CSIRO enters commercial Big Data

Australia’s flagship government research agency – the CSIRO – has ramped-up its Big Data project work on behalf of both public and private sector clients, calling it the most revolutionary and potentially transformative IT technology to emerge in years.

The CSIRO increasingly offers its services on commercial terms, and is using its strength in high-end mathematics and computing to help Australian customers take advantage of Big Data capabilities.

Alan Dormer, the Government and Commercial Services theme leader within the CSIRO’s Digital and Productivity Services Flagship, says Australia is still a long way behind the US in extracting that potential that Big Data can offer. But it is a huge area of focus, and that Australia is following its usual path as an enthusiastic early adopter.

Mr Dormer will present at the CeBIT Global Conferences’ Big Data event being held in Sydney on October 31 – November 1. He will outline the Big Data impact on the economy and society, running through a host of project examples that the CSIRO has been engaged in.

Mr Dormer says sophisticated commercial and government users in Australia are well aware of the generic capabilities of Big Data projects. But until it is applied to a specific organisation, it is difficult to get a read on its value.

“It’s not the product that’s the issue. It’s the customer knowing what to do with it,” Mr Dormer said.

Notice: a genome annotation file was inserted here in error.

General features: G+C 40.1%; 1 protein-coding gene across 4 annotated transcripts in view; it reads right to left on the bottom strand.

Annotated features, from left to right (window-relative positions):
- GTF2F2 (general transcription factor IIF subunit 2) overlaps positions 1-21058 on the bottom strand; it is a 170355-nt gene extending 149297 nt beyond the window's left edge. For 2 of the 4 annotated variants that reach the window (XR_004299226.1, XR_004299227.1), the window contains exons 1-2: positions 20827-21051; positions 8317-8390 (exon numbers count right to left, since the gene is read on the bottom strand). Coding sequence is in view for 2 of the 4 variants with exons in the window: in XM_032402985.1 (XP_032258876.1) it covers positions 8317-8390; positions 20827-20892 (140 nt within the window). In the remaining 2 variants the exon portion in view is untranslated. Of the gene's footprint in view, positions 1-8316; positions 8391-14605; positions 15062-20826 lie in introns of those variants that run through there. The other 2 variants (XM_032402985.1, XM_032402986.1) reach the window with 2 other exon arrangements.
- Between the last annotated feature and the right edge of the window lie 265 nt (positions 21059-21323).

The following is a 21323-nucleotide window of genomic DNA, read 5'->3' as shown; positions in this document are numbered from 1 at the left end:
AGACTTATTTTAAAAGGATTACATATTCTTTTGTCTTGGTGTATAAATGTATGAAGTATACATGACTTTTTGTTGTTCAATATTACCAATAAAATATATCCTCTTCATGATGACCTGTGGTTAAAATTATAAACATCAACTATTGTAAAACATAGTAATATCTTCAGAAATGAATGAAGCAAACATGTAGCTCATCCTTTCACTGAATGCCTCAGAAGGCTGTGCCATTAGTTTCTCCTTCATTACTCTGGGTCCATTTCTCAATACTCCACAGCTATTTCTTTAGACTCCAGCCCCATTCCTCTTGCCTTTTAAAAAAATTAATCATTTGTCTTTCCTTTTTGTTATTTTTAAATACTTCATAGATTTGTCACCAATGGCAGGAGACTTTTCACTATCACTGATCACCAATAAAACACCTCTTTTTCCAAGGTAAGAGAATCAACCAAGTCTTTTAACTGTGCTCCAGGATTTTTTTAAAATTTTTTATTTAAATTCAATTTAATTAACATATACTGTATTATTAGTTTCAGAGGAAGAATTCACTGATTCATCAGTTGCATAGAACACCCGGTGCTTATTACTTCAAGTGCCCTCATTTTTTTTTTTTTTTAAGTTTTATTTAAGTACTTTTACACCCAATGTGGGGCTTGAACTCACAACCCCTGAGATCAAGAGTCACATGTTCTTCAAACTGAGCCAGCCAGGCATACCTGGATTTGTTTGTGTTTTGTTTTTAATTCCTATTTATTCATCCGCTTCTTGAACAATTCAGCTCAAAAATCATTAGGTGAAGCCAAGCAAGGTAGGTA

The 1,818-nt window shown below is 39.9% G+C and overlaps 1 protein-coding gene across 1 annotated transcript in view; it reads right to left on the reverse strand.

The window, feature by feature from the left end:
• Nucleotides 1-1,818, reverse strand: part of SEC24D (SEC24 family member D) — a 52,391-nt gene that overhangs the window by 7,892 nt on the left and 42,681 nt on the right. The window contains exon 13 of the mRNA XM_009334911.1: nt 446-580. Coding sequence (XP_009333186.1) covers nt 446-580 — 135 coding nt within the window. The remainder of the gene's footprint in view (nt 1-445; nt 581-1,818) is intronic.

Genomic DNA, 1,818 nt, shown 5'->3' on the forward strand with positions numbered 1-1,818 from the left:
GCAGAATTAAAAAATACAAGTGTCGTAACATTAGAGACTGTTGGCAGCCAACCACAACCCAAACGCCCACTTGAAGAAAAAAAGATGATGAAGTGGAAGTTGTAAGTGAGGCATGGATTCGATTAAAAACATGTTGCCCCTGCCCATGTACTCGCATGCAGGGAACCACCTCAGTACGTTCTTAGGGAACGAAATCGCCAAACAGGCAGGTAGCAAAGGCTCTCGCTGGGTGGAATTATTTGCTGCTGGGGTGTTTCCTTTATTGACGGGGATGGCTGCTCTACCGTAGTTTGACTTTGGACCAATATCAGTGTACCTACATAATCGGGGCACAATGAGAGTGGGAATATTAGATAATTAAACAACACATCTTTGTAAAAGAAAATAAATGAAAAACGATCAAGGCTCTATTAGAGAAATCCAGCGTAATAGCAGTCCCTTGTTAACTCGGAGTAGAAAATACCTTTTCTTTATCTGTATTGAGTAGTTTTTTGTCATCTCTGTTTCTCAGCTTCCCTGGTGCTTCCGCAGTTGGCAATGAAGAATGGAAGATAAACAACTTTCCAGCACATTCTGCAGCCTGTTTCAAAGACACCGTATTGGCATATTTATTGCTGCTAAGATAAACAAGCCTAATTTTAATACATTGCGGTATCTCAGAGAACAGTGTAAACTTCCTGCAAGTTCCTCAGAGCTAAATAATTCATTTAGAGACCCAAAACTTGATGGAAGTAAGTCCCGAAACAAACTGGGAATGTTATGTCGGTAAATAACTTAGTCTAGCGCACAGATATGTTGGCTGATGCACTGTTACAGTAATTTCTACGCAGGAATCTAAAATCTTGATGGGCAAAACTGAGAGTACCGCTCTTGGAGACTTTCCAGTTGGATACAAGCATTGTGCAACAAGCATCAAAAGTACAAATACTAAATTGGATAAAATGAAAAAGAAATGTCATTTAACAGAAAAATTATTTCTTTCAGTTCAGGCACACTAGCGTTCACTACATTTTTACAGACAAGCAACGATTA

“We basically do research in this area (on behalf of clients.) So as people see what’s possible, they tend to get more ambitious in terms of (what they want to do with) Big Data,” he said.

“The appetite grows with the eating (for clients.) And we have the largest concentration of mathematicians in the country, so we have been pretty active in this space.”

The CSIRO projects are at the sharp end of research, rather than commercial implementations or consulting. These projects usually involve its officers writing applications specific to the project, and sometimes taking advantage of the supercomputing facilities at CSIRO.

Among the projects so the CSIRO has engaged with so far, the focus has been in government services (including looking how people interact with services,) financial services (including payment security and fraud) and at the disaster management area.

Customers have included the federal Department of Human Services , the United Nations and AusAid, and NSW Fire and Rescue.

Mr Dormer says the agency is now starting a focus on the retail sector, an area where he said Big Data will have an enormous impact. “It’s going to make a huge difference to the way that people deal with customers – and that includes clients, or citizens, depending on the organisation dealing with them.”

See Alan Dormer, Science Leader, Government and Commercial Services, CSIRO, at the Big Data Conference in Sydney on
31 October – 1 November 2012.